Angela Fuimaono, Educational Psychology Under-graduate, University of Waikato
A key requirement for my degree in educational psychology at the University of Waikato is a semester-long Work-Integrated Learning paper, for which I was fortunate to secure an internship with the University’s Wilf Malcolm Institute of Educational Research. As part of my placement I was encouraged to read a special edition of the Waikato Journal of Education: Talanoa Vā: Honouring Pacific Research and Online Engagement. This had particular appeal – I was intrigued about what I would learn as an education student, and as a mother of Pacific children.
I found that all the articles were able to hold deep personal meaning for me as a parent, student and someone with aspirations in the educational area. Each author spoke from their own perspective yet there were overarching themes pertinent to Pacific cultural understandings: Grounding Spirit, Talanoa (to talk or speak), Vā (relational connections) and Educational Frameworks.
Connecting personally and professionally
My children are everything to me. They are the reason I returned to tertiary studies as a mature student, and why I am drawn to research and literature that shines a light on the lived experience of Pacific students within Aotearoa. My husband and I are both immigrants to New Zealand, me from South Africa and him from Samoa. Interestingly, I find that I have connected with and embraced his culture more than my own because of the richness and connection I’ve found there.
All cultures hold their own uniqueness and beauty so I always try to encourage and support our children to find a connection between their own cultural standing and others. I want them to have a strong sense of self that will guide them through school and life. They will gain that sense of self as they connect with their own culture and the cultures of others. We have taken them home to Samoa many times over the years to embrace that ‘grounding spirit’ so wonderfully captured within the articles in the Special Issue.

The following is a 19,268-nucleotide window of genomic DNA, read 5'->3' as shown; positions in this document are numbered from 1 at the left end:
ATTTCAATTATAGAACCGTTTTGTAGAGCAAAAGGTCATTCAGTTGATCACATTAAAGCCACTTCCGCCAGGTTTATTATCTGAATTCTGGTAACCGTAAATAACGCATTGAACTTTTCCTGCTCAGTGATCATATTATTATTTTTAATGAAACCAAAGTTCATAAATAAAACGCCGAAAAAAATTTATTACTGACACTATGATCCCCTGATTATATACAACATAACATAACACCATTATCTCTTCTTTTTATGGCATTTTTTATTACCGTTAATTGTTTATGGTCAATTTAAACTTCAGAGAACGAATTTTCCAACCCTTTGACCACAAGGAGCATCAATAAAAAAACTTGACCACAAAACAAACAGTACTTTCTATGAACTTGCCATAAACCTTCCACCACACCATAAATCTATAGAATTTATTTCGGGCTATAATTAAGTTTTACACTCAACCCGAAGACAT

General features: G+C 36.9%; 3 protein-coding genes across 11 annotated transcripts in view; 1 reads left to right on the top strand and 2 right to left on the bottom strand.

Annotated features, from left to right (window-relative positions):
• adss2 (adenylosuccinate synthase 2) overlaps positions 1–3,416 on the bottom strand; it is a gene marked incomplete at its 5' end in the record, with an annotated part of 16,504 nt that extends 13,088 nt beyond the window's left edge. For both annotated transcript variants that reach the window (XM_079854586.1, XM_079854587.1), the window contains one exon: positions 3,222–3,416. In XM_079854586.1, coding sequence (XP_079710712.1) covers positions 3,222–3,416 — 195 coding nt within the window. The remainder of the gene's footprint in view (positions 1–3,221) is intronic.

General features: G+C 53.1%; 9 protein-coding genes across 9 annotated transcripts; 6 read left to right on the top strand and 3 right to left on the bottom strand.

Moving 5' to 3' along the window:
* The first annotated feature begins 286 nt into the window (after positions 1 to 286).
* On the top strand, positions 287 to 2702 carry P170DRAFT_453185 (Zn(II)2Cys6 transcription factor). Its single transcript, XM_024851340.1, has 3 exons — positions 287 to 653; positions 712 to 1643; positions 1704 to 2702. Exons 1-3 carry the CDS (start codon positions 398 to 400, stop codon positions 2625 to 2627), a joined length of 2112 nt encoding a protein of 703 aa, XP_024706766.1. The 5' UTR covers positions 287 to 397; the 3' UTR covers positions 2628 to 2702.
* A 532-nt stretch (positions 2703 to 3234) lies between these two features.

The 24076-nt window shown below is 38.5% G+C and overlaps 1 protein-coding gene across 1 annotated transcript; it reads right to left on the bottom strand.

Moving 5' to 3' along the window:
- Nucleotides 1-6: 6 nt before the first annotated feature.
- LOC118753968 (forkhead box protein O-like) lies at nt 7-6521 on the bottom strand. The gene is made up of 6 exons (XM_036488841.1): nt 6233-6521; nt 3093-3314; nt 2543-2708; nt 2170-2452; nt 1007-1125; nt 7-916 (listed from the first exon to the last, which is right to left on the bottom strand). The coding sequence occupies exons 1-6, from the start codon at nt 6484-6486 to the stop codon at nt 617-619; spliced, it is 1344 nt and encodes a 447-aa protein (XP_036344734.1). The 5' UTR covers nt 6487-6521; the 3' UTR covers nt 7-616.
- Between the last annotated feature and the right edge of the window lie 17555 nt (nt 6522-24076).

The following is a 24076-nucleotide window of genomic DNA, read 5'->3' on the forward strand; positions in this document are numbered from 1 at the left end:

I experienced New Zealand schooling as an outsider of the dominant culture even though I looked like many Pākehā; I did not feel I acted like them or had the same beliefs. Through these experiences I saw first-hand the xenophobia some people in this Land of the Long White Cloud hold for those not of the dominant culture or ethnicity. As I read the Special Issue of the Waikato Journal of Education I was excited to see how academics from across the Pacific Islands were sharing unique stories and research within education that enables greater understanding and acknowledgement of the cultural richness available to be valued within our society as a whole.
Two of the main concepts within the articles that I was drawn to were the importance of interconnectedness and the value of cultural metaphors as learning tools.
The articles highlighted that many Pacific cultures treasure face to face connections. There are multiple practices woven into everyday life that encourage and embrace community and praxis, the constant communication between learners and teachers taking place in a way that creates an environment of change. One of these practices was explained in Grounding Pacific practice: Fono at the fale and veiqaraqaravi vakavanua by S. Apo Aporosa and David Taufui Mikato Fa’avae. This tradition – predominantly of Fijian lineage, although also practiced in other Pacific nations – revolves around the act of drinking kava while connecting and talking with others. Fono (as these events are called) are also places where students and professors come together to speak about research, theories and life within a “cultural classroom”, a setting which is culturally responsive to students’ needs. The strengthening of a community of Pacific students within The University of Waikato, as well as at other tertiary institutions was found to be beneficial in connecting with others in safe, welcoming spaces.